Between Worlds, the first opera of composer Tansy Davies and a joint venture between English National Opera and the Barbican, is a poignant meditation on the events of 9/11. It focuses on five individuals who were on a floor above the point of impact in the North Tower, and who must face the prospect of never seeing their loved ones again. Lasting ninety minutes, it tells the story of the first plane hitting the tower through to its collapse in virtually real time.
Although none of the people portrayed are based on specific individuals, the opera’s librettist, the poet Nick Drake, studied the multitude of phone and email messages that were left on the day, in order to establish a variety of typical scenarios. In this way he avoids appropriating any individual’s story, which he felt would be uncomfortably intrusive, and he also universalises the themes of tragedy, suffering and love. As both the messages and the opera make clear, the most important words that people found to say in such terrible circumstances were ‘I love you’.
Between Worlds possesses a wealth of human detail, and the beginning reveals the most ordinary of days as people go to work, saying goodbye to their loved ones, or not in one case as the woman is in a hurry and has no idea she will never see her son again. For this section all thirty-two ensemble members sit in a four by eight formation. Their harmony singing, with the occasional solo line soaring above the throng, reveals how they are all individuals, and yet at this point they are equally caught up in the normal hustle and bustle of New York life.
In Deborah Warner’s production, the set is integral to the experience and consists of three levels. Stage level represents the whole world outside the Twin Towers, so at some points it features the firemen and survivors below the buildings, and at others reveals people miles away. The floor containing the trapped protagonists stands directly above this, and it is the fact that they are so close and yet so far from those below that places them between worlds. Up in the high towers, they are halfway to heaven, being neither dead nor able to return to their loved ones on earth.
As the crisis unfolds, each character reacts in a different way, with some showing resolve and others allowing fear to dominate. While some of those trapped work in the North Tower, others were only there for a one-off meeting, and one man lied to his wife who had insisted he shouldn’t be pushing things, and thought he had gone to see a cardiologist. It is ironic therefore that it is her heart that ends up being broken by his action.
While the majority of the victims attempt to phone their mother or lover, one character stands apart. He is the Janitor who is the unseen face of the World Trade Center, and had already completed his day’s work but had hung around because he had had nothing and no-one to go home to. In the culture of high finance, he may well have been looked down on, and yet he proves to be the most level-headed and constructive person, trying to find ways for everyone to escape before encouraging them to make their final calls. There is perhaps the implication that he has no fear himself because he is leaving no-one behind, but the Janitor may also be a supernatural being. He frequently joins in singing with the Shaman who sits alone on the third level above, and is himself a figure who can provide connections between different worlds.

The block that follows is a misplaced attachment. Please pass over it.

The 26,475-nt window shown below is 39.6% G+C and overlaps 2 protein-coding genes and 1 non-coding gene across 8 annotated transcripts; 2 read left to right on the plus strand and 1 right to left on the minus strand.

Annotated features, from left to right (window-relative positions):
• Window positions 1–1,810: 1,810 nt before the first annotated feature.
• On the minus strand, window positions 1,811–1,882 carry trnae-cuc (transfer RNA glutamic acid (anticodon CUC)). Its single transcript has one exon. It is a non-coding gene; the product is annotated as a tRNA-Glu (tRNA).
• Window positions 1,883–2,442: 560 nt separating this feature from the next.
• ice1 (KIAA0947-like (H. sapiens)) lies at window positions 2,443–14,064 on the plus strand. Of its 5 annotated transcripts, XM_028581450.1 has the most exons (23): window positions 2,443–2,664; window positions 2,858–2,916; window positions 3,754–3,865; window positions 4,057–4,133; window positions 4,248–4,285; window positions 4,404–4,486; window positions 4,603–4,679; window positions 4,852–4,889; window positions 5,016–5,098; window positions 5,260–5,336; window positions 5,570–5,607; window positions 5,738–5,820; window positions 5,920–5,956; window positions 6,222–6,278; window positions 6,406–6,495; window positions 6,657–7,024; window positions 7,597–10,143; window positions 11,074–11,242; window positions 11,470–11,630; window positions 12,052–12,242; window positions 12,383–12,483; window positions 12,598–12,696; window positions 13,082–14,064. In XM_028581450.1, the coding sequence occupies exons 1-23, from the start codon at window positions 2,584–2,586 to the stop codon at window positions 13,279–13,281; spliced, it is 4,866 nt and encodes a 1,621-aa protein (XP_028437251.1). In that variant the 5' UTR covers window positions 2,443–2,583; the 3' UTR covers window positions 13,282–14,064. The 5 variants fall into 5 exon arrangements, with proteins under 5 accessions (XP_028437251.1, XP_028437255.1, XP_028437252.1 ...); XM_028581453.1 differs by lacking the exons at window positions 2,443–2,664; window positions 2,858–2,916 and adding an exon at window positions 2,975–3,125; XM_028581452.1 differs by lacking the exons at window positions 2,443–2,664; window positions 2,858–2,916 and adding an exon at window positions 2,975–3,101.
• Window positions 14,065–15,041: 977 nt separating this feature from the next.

Jean Kalman’s lighting is highly effective, while the backdrop to Michael Levine’s set consists of a high wall full of A4 sheets of writing. These allude to the type of activity that would take place in the Twin Towers as well as to all of the messages that were left that day. Over time more and more sheets tumble to the ground representing things falling from the tower windows, the South Tower collapsing and the sending of communications to loved ones on earth. At times scenes of New York are projected onto these sheets, which enhances the idea of being in the sky. The tension between falling and flying (perhaps to heaven) is also exploited in many places, not least in a moving dance where a girl embraces and desperately tries to cling onto a boy suspended from a rope.
Davies’ music, conducted here by Gerry Cornelius, is highly poignant as in some ways it feels unrelenting, and yet combines an underlying sense of tension with some very powerful moments. There are also many innovations so that the ‘Overture’ consists of haunting, sinuous sounds as the Shaman whistles over the top. Drake’s libretto combines every-day language, based around his extensive research of the day’s messages, with Psalm 130 and the Requiem Mass, sung in Latin. In this respect, the piece feels vaguely reminiscent of Britten’s War Requiem.
The cast is strong, with the soprano of Rhian Lois as the Younger Woman (one of the victims), the baritone of Eric Greene as the Janitor and the countertenor of Andrew Watts as the Shaman standing out in particular. No-one who witnessed it will ever forget Susan Bickley’s cry of total despair as she learns of her son’s death, and in the process represents the grief of all mothers from across the ages. Before it even premiered, Between Worlds came in for some criticism for representing so terrible an event so soon afterwards, but Davies and Drake have argued that their aim was to find light amidst the darkness. Perhaps because it feels like a requiem for all suffering as much as it does a representation of one specific event, it certainly seems to be more about healing than destruction.
Between Worlds is being recorded over its run at the Barbican for a future broadcast on BBC Radio 3.